The GOP's Enthusiasm Gap

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Some troubling news for the GOP was reported by the Globe this morning: Fewer Republicans voted in the Iowa caucuses and New Hampshire primary then in 2008 and 2000, the last two elections without an incumbent. Low turnout is bad news, indicating that voters are less than enthused about the party’s candidates, a concern echoed by a recent CBS News poll showing that 58 percent of Republican voters would like more choices.

More choices? Uh oh. That’s scary stuff for frontrunner Mitt Romney, who’s struggled to consolidate the party behind him. This year was supposed to be the year for the GOP: The economy is still struggling, unemployment is still at 8.5 percent, the Republicans did great in 2010, and Obama is still in the White House. How can Republicans not be excited about their chances in 2012?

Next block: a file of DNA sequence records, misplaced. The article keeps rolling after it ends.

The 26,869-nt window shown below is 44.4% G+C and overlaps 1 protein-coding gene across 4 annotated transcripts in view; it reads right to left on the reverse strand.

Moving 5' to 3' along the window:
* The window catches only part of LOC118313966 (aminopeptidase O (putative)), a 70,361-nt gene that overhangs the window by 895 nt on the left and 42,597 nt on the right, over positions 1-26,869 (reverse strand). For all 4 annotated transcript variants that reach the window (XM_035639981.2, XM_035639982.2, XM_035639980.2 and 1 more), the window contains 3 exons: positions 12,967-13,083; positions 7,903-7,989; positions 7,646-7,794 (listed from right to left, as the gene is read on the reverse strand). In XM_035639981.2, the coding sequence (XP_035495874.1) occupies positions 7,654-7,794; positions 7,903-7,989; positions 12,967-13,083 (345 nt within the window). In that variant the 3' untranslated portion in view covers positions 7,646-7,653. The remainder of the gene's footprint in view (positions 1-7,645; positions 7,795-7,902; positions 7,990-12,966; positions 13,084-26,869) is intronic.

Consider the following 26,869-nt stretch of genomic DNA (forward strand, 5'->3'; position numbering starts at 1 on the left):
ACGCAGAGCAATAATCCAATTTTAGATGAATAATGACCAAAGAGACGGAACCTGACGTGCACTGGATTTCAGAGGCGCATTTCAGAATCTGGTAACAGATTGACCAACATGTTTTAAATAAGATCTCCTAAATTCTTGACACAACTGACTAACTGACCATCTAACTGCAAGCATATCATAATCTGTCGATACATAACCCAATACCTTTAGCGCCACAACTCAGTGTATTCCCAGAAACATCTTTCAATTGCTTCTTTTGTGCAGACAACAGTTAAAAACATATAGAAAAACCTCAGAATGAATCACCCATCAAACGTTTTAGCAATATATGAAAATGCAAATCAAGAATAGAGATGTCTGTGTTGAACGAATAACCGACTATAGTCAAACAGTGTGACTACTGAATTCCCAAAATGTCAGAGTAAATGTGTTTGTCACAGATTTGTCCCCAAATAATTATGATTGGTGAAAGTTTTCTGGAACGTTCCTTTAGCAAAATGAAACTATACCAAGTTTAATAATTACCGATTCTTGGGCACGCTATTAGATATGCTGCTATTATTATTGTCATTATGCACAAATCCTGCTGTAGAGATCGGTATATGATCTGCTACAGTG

Even the one bright side of the poll — the strong participation of independent voters in both contests — is worrying. The independents swung for Ron Paul in both New Hampshire (32 percent) and Iowa (43 percent). Paul voters, independent or otherwise, are less likely to fall in lockstep with the eventual nominee, Romney or otherwise. If Paul decides to launch a third-party bid, all bets are off.

The best news for Romney is that Jon Huntsman is dropping out of the race today and backing him. When asked by a New York Times for a comment on that news at a restaurant last night, Massachusetts political consultant Eric Fernstrom delivered the quote of the year: “No comment. But the bread pudding is outstanding.”